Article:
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Osama bin Laden, left, and his top lieutenant Egyptian Ayman al-Zawahri, right. Photo: Al Jazeera / AP

The CIA dropped around 470,000 files taken from the Abbottabad compound where Osama bin Laden was killed in 2011, including documents, videos, audio files, and more.

Why it matters: According to the Foundation for the Defense of Democracies (FDD), the new files could help explain "how al Qaeda groomed supporters everywhere from West Africa to South Asia." House Intelligence Committee Chairman Rep. Devin Nunes said in March that the records are important for historians to study the terrorist group.

What's in them, per the FDD:

  • Videos released clearly show Hamza bin Laden (Osama's son) for the first time. FDD reports that al Qaeda "is clearly attempting to capitalize on the bin Laden brand name and build Hamza's profile in jihadi circles."
  • One new document reveals that Iran offered Saudi al Qaeda members "everything they needed...in exchange for striking American interests in Saudi Arabia in the Gulf." Despite conflict between the terrorist organization and Iran, they have common interests in being an "enemy of America."
  • Bin Laden's personal 288-page journal, in which he wrote down thoughts on the Arab uprisings in 2011 and that he "wanted his men to capitalize" on them.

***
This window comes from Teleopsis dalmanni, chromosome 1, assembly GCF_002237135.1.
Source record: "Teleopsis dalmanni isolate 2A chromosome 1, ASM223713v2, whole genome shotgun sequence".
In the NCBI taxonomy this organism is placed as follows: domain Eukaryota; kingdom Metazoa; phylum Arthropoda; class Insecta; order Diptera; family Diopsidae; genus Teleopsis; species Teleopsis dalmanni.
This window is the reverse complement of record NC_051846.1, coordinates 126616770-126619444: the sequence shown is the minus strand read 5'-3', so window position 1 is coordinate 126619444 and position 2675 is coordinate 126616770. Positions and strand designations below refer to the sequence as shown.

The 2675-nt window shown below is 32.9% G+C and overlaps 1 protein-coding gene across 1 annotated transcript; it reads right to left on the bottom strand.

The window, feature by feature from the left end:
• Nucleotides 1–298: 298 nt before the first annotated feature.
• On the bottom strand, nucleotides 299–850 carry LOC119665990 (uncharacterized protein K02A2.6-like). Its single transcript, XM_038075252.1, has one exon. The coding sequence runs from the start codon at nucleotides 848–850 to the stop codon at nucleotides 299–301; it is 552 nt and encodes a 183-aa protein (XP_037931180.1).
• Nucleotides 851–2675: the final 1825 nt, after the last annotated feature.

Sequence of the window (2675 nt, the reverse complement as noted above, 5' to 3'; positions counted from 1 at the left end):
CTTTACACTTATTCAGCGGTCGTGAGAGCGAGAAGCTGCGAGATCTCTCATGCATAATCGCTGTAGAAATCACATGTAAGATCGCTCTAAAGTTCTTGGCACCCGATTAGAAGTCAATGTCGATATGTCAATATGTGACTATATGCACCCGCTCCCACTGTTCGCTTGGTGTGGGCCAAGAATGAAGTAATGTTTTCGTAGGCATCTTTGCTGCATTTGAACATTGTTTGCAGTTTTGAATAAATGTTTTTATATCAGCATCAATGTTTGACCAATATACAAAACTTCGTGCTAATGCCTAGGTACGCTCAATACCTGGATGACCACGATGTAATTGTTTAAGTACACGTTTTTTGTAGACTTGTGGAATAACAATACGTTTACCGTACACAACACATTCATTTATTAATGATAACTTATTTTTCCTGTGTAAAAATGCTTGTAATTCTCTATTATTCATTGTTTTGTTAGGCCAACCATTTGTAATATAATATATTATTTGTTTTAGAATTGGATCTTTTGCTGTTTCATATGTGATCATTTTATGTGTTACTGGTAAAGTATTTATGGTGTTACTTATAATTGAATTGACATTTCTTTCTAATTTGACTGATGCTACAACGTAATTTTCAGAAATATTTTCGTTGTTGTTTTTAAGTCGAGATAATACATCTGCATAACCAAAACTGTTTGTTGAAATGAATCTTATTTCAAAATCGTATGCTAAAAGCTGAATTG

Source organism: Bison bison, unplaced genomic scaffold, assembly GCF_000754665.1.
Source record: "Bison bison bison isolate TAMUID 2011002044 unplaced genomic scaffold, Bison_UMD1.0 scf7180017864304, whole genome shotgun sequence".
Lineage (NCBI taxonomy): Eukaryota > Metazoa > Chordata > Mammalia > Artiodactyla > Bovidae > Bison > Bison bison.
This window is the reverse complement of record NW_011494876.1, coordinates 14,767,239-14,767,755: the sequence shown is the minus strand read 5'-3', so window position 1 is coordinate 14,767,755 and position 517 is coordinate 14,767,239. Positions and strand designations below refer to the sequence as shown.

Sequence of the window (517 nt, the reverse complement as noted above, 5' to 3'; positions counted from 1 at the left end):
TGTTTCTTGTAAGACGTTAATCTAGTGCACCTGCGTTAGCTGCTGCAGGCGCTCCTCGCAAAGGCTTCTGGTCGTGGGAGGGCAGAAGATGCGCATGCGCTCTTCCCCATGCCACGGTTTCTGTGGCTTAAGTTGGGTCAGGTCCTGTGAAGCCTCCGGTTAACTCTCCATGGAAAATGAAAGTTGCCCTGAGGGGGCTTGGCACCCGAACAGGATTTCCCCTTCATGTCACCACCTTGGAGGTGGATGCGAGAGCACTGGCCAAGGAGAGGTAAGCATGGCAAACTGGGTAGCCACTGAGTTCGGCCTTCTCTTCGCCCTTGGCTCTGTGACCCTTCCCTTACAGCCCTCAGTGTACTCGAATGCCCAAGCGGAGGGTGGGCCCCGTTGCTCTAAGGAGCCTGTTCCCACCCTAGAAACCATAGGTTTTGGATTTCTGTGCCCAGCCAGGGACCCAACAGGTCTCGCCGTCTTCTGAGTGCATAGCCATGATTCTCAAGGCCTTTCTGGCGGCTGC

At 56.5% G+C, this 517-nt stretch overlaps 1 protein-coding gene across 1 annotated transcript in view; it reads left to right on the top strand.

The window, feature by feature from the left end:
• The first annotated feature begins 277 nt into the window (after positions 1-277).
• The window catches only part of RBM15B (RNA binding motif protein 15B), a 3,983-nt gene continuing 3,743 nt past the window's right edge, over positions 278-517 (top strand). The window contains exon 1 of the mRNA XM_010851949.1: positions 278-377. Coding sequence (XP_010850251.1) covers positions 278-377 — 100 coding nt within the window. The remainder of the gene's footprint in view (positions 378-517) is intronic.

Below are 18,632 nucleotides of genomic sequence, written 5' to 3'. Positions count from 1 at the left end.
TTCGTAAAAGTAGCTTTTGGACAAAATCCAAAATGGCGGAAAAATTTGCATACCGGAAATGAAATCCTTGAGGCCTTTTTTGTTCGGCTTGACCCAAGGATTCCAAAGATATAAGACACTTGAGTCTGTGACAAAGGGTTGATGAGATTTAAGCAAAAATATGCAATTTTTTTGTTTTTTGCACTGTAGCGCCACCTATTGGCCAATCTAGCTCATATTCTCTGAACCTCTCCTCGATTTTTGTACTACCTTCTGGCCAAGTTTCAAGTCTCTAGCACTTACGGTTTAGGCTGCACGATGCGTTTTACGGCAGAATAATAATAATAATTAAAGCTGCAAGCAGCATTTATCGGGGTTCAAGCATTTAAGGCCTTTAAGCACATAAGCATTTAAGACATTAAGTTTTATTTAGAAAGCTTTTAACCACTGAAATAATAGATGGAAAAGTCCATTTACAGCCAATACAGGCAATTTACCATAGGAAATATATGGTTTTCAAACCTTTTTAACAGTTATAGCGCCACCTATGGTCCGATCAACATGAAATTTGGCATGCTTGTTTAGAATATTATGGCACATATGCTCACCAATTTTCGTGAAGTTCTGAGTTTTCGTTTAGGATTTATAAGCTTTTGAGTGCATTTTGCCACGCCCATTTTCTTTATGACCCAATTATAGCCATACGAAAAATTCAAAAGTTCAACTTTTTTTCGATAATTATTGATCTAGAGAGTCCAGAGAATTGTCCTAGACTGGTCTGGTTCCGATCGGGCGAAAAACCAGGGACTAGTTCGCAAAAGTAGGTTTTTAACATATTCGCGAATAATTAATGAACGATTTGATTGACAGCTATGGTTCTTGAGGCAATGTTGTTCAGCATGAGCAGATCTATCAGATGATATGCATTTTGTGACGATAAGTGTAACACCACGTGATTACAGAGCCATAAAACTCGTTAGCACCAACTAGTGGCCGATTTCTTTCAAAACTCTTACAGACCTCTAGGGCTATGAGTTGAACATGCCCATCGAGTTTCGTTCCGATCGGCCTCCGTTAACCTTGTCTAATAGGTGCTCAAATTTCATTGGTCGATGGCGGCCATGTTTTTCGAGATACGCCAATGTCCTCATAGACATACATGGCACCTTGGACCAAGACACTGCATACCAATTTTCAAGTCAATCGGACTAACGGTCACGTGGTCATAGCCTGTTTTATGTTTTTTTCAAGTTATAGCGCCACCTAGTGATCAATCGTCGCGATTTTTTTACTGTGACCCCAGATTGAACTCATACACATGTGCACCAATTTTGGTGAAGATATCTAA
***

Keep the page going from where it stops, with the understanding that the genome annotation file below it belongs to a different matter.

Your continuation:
One more thing: The CIA said in their press release that omitted materials included pornography, copyright-protected materials, and malware. Many of the copyright-protected materials are movies like Cars, Antz, Ice Age: Dawn of the Dinosaurs, and The Three Musketeers.

Go deeper

2 hours ago - Politics & Policy

Scoop: Kaine, Collins pitch Senate colleagues on censuring Trump

Sen. Tim Kaine speaks with Sen. Susan Collins. Photo: Andrew Harnik/AP via Getty Images

Sens. Tim Kaine and Susan Collins are privately pitching their colleagues on a bipartisan resolution censuring former President Trump, three sources familiar with the discussions tell Axios.

Why it matters: Senators are looking for a way to condemn Trump on the record as it becomes increasingly unlikely Democrats will obtain the 17 Republican votes needed to gain a conviction in his second impeachment.

3 hours ago - Politics & Policy

Scoop: Anthony Coley to lead Justice Department public affairs

Photo: Xinhua/Ting Shen via Getty Images

Judge Merrick Garland, President Biden’s nominee for attorney general, has tapped Anthony Coley, an Obama-era Treasury Department official, to serve as a senior adviser and to lead public affairs at the Department of Justice, according to people familiar with the matter.

Why it matters: As the public face of the DOJ, Coley will help explain — and defend — the department's actions, from sensitive cases to prosecutorial decisions, including the investigation into Hunter Biden.

AP: Justice Dept. rescinds "zero tolerance" policy

A young girl waves to onlookers through the fence at the U.S.-Mexico border wall in San Ysidro, California, in Nov. 2018. Photo: Sandy Huffaker/AFP via Getty Images

President Biden's acting Attorney General Monty Wilkinson issued a memo on Tuesday to revoke the Trump administration's "zero tolerance" immigration policy, which separated thousands of migrant children from their families at the U.S.-Mexico border, AP first reported.

Driving the news: A recent report by Justice Department Inspector General Michael Horowitz emphasized the internal chaos at the agency over the implementation of the policy, which resulted in 545 parents separated from their children as of October 2020.